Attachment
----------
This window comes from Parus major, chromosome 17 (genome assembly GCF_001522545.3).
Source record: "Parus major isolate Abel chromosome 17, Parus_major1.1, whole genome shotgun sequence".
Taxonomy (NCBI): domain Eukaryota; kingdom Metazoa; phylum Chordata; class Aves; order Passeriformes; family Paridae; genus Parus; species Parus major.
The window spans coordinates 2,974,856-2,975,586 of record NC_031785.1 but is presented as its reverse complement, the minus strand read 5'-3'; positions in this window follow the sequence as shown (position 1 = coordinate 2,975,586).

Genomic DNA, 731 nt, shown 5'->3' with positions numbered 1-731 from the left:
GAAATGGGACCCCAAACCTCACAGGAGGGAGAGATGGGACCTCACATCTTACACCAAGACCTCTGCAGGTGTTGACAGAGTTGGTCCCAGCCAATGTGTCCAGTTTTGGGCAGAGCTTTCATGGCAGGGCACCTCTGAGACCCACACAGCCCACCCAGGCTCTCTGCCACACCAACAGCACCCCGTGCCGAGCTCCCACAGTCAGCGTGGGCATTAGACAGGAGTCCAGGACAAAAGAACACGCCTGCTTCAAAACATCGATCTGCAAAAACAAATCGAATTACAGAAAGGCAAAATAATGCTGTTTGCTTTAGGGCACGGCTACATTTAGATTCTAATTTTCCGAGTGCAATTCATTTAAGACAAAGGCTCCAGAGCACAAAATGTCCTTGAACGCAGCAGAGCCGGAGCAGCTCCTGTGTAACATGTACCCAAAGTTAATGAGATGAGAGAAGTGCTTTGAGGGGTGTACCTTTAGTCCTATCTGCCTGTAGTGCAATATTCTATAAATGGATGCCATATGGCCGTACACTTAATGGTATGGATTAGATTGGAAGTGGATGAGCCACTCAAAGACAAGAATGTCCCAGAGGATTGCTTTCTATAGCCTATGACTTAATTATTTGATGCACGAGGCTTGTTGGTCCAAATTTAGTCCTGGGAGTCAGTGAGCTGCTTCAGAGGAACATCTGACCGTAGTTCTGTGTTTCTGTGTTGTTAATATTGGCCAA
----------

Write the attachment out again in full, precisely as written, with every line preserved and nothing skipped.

This window comes from Parus major, chromosome 17 (genome assembly GCF_001522545.3).
Source record: "Parus major isolate Abel chromosome 17, Parus_major1.1, whole genome shotgun sequence".
Taxonomy (NCBI): domain Eukaryota; kingdom Metazoa; phylum Chordata; class Aves; order Passeriformes; family Paridae; genus Parus; species Parus major.
The window spans coordinates 2,974,856-2,975,586 of record NC_031785.1 but is presented as its reverse complement, the minus strand read 5'-3'; positions in this window follow the sequence as shown (position 1 = coordinate 2,975,586).

Genomic DNA, 731 nt, shown 5'->3' with positions numbered 1-731 from the left:
GAAATGGGACCCCAAACCTCACAGGAGGGAGAGATGGGACCTCACATCTTACACCAAGACCTCTGCAGGTGTTGACAGAGTTGGTCCCAGCCAATGTGTCCAGTTTTGGGCAGAGCTTTCATGGCAGGGCACCTCTGAGACCCACACAGCCCACCCAGGCTCTCTGCCACACCAACAGCACCCCGTGCCGAGCTCCCACAGTCAGCGTGGGCATTAGACAGGAGTCCAGGACAAAAGAACACGCCTGCTTCAAAACATCGATCTGCAAAAACAAATCGAATTACAGAAAGGCAAAATAATGCTGTTTGCTTTAGGGCACGGCTACATTTAGATTCTAATTTTCCGAGTGCAATTCATTTAAGACAAAGGCTCCAGAGCACAAAATGTCCTTGAACGCAGCAGAGCCGGAGCAGCTCCTGTGTAACATGTACCCAAAGTTAATGAGATGAGAGAAGTGCTTTGAGGGGTGTACCTTTAGTCCTATCTGCCTGTAGTGCAATATTCTATAAATGGATGCCATATGGCCGTACACTTAATGGTATGGATTAGATTGGAAGTGGATGAGCCACTCAAAGACAAGAATGTCCCAGAGGATTGCTTTCTATAGCCTATGACTTAATTATTTGATGCACGAGGCTTGTTGGTCCAAATTTAGTCCTGGGAGTCAGTGAGCTGCTTCAGAGGAACATCTGACCGTAGTTCTGTGTTTCTGTGTTGTTAATATTGGCCAA